Sundance's Geoff Gilmore is held accountable every year - not just for which films are chosen or dismissed, but for the state of US independent cinema itself. Now he's rumoured to be about the leave to join one of the majors. Is he selling out' Colin Brown reports.
From the moment the Sundance line-up is announced in early December until the final Grand Jury prize has been handed out eight weeks later, all eyes are on Geoff Gilmore. Since 1990, he has been the director of film programming for the totemic Park City, Utah festival, a post that essentially makes him one of the industry's chief gatekeepers for emerging talents with the apparent power to make or break dramatic and documentary film-making careers. Personally watching anywhere from 400-600 annually submitted films and overseeing a committee-led winnowing process that ends up selecting just 100 or so features, Gilmore is held accountable every year - not just for which films are chosen or dismissed, but for the state of US independent cinema itself.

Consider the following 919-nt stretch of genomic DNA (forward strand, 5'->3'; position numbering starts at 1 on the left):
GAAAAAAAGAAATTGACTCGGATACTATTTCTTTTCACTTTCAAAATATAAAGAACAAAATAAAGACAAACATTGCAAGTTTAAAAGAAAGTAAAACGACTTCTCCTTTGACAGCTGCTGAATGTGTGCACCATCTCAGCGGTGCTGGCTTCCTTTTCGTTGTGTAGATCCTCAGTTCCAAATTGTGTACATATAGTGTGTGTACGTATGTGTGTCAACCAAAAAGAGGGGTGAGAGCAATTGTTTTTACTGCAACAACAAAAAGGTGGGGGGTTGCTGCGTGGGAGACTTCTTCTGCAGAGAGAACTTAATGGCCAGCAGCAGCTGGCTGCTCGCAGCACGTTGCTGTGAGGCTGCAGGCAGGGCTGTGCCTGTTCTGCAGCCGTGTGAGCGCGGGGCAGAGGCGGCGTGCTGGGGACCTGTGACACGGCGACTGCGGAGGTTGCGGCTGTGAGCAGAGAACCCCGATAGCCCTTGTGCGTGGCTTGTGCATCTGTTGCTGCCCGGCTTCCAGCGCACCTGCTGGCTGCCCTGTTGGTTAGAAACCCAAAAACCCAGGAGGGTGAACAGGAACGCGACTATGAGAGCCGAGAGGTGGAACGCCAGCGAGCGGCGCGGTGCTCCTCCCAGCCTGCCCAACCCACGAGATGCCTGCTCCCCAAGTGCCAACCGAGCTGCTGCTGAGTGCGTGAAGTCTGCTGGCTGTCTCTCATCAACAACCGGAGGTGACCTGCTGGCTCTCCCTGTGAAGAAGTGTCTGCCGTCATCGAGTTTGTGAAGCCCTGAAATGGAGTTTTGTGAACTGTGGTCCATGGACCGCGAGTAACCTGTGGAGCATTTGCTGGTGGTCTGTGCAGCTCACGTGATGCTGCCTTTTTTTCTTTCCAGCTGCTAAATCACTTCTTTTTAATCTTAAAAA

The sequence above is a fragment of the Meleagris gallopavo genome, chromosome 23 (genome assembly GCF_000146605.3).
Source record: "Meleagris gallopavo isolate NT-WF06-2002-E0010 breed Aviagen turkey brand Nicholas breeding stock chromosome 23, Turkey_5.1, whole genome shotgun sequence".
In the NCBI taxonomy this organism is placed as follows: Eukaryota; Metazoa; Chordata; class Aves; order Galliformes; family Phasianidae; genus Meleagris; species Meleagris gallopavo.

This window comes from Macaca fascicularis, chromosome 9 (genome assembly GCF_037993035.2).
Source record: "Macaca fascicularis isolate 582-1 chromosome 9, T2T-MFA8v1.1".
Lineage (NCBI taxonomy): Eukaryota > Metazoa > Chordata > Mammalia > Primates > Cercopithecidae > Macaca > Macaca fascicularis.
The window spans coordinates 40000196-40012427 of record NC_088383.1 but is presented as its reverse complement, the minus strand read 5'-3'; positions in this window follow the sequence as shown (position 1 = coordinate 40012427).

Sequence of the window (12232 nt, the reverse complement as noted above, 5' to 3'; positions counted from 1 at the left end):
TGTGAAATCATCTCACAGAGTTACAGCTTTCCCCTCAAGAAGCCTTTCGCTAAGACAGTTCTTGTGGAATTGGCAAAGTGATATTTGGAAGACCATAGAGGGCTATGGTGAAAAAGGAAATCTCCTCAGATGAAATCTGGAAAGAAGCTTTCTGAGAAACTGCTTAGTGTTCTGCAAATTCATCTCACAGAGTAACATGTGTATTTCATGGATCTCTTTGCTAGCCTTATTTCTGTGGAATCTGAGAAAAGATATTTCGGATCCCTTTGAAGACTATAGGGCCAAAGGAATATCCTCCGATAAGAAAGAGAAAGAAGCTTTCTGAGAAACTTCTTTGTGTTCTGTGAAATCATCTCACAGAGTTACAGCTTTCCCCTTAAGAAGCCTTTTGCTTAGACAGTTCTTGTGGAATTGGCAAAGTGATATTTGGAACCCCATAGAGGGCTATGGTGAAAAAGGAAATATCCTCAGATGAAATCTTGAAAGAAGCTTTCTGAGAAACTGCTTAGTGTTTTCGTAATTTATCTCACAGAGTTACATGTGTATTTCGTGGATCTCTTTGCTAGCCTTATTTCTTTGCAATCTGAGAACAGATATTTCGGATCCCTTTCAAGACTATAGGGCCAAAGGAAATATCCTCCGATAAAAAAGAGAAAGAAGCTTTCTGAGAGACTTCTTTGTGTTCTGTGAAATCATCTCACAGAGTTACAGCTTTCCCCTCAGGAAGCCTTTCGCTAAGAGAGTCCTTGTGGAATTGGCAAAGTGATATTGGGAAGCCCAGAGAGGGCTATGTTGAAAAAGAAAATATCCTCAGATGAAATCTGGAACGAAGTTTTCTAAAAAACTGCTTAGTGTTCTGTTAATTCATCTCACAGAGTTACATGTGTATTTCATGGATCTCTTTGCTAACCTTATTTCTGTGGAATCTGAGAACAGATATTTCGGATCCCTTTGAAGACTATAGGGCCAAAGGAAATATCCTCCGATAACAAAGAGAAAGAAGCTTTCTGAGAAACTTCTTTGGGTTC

It is a role that has won him ardent admirers for the way he has elevated the visibility of independent film to unparalleled levels as well as a few disgruntled voices still nursing bruised feelings over rejected films. "Geoff can be very opinionated and some movies that deserved to get in didn't because of his personal blind spot or his esoteric taste or borderline arrogance over what was good or bad cinema. It is a little too much of a God-like position, not a facilitator but someone passing judgement," said the head of one distribution outfit who, naturally, preferred anonymity. "The selection process needs to be extended. Toronto is effective at covering the available films. They have a better system of seeing the available product, the submissions and responding. Every film-maker who submits deserves to be seen and Sundance didn't see all the movies. That's a shortcoming. I'm not sure it is entirely his call, but it is on his watch."